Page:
On some level, we all love the glossy women’s mags we grew up with, filled with tips on how to lose weight, dress glam on a budget, and get a better sex life.
But we also know, deep down, that a lot of this stuff is pretty damaging to women’s sense of confidence and the broader fight for gender equality.
But what’s the alternative? Well, the good news is there are many. In this post, we’ve teamed up with Coconut – the current account for freelancers and self-employed people – to bring you a great selection of independent women’s magazines that do things a little differently.
Gal-dem is an online and annual print magazine founded by Liv Little in 2015, who, frustrated with the lack of diversity at Bristol University, wanted to reach out to women of colour like herself. Topics covered include arts, lifestyle, music, news and politics. Gal-dem also puts on events including comedy nights, politics panels, film festivals, bi-monthly gal-dem sugar club nights and museum takeovers.
The Gentlewoman is a biannual magazine and website celebrating “modern women of style and purpose” and offers a fresh and intelligent perspective on fashion that’s focused on personal style – the way women actually look, think and dress in real life. Cover stars include Cindy Sherman, Allison Janney, Sophia Coppola, Zadie Smith, Kirsten Dunst and Saoirse Ronan.
3. Mary Review
Mary Review is a magazine of news and ideas written and produced entirely by women. Its first issue was published in the fall of 2016, with the goal of bringing greater parity to the journalistic conversation. Past article topics have included black women’s composure, the intimate beauty of watching people handle food, and how the spouses of workers in the US with H-1B visas find themselves trapped at home.
4. NRTH LASS
Based out of Leeds and Manchester and reporting from five major cities, NRTH LASS is a print magazine with a passion for northern English charm. The focus is on successful women and they aim to empower and inspire women in business, start-ups, art, literature, parenthood, travel, and leisure.
Founded in Tokyo in 2016 by Yuki Haze and Erika Bowes, Sukeban Magazine is an online platform that encourages and supports aspiring creatives in the fashion industry. Their motivation was a lack of diversity (beyond tokenism) in the industry and the fact that aspiring photographers, stylists, models, artists and other creative individuals find it difficult to get exposure without a strong social media presence.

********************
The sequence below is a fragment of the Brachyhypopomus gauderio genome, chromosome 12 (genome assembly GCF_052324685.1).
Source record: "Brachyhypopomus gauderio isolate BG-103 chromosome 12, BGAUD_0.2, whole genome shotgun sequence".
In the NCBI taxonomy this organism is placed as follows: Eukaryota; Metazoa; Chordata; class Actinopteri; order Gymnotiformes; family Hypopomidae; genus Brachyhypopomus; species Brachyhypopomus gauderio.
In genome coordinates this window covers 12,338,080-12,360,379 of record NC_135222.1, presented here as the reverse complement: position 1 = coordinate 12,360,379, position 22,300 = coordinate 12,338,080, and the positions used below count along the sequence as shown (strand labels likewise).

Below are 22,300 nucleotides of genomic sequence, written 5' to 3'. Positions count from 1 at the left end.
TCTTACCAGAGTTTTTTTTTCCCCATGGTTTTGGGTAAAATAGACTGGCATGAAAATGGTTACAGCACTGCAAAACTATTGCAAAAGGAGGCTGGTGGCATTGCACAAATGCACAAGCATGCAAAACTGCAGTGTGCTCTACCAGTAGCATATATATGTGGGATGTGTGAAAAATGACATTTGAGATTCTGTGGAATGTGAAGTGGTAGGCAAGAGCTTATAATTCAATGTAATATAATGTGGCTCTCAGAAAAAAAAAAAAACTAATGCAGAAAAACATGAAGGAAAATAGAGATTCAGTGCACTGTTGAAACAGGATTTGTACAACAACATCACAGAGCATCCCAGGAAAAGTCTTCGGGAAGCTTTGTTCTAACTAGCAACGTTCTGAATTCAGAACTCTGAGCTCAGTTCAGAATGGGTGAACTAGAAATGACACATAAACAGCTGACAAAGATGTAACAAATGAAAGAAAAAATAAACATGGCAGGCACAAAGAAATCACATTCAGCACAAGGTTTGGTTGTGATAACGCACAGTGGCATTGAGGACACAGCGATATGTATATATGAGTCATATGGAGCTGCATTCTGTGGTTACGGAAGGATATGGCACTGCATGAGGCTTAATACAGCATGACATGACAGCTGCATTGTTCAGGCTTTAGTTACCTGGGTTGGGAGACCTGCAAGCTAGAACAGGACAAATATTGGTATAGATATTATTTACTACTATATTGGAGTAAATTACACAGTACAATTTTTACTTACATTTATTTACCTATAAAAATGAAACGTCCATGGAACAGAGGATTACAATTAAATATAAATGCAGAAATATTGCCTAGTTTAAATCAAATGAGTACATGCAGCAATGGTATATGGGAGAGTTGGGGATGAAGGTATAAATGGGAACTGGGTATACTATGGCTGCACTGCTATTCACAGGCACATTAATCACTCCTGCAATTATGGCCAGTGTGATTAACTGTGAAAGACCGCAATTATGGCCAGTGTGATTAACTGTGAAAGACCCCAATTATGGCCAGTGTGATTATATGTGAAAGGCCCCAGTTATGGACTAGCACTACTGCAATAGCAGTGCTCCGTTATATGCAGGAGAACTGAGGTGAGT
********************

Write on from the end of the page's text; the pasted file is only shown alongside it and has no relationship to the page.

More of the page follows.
LYRA is a quarterly print magazine offering a feminine perspective on society, politics and the arts. Articles include journalistic investigations, philosophical essays, erotic stories, poetry, photography, fiction, and reflective pieces. It aims to encourage thoughtful dialogues and critical perspectives while showcasing the voices of young artists and writers.
Womankind is a print magazine and website published by Poet Press, which also publishes New Philosopher magazine. An ad-free women’s magazine focusing on self, identity and meaning in today’s society, Womankind features leading journalists, authors and artists and covers culture, creativity, philosophy, nature, and ways to live a more fulfilling life.
Girls Like Us is an independent print magazine for and by women that mixes politics with pleasure and aims to map collaborative routes towards a non-patriarchy. Commentary and opinions on arts, culture and activism are shared through personal stories, essays and visuals.
Launched in 2012, Ladybeard magazine is a feminist publication which takes the form and format of a glossy print magazine but revolutionises the content. “Mainstream media has created a culture of self-hate,” they say. “It’s also pretty boring. We grew up being sold stories about purity, femininity and perfect happiness; now we want to tell new ones.”
Created by Megan Conery and Molly Taylor, Hotdog is a poetry magazine dedicated to the work of women and non-binary people. It refuses to accept either the generalisation that poetry is ‘unapproachable’ or the distinction between low and high brow culture, and blurs the space between creativity and consumption, asking readers to rethink how they view contemporary literature.
Riposte is a high-quality, award-winning independent print magazine for women. Each issue includes interviews with “bold and fascinating women”, which cover both their success and failures candidly and honestly. Essays and features, meanwhile cover a broad range of issues including art, design, music, business, innovation, politics, food and travel.
12. One of my Kind
First published in 2013, OOMK Zine is a biannual publication about women, art and activism that focuses on imagination, creativity and spirituality. Each issue centres around a different creative theme; issue 6, for example, explores food as “art, enemy, friend and refuge”. This content is nicely integrated with more general content exploring topics of faith, activism and identity.
13. Oh Comely
Oh Comely is a bi-monthly independent magazine, made in London, that focuses on new writing, photography and illustration. There is a light and playful theme to their articles, on subjects such as ‘Pom poms and protest’, ‘The pleasures of hiding’ and ‘Self-love, surrealism and forever friendships’.
Based in New York and LA, Hannah is a biannual magazine and website that celebrates black women. “Hannah is a place where we are not asked nor demanded to justify our existence, presence, or humanity,” they say. “It is, rather, a space where we can simply BE. A space where all are welcome to have a seat at the family dinner table, so long as you respect the house rules.” Topics covered include ethnomusicology, a fashion shoot in Lagos, and the ups and downs of travelling and motherhood.
Written by Katy Cowan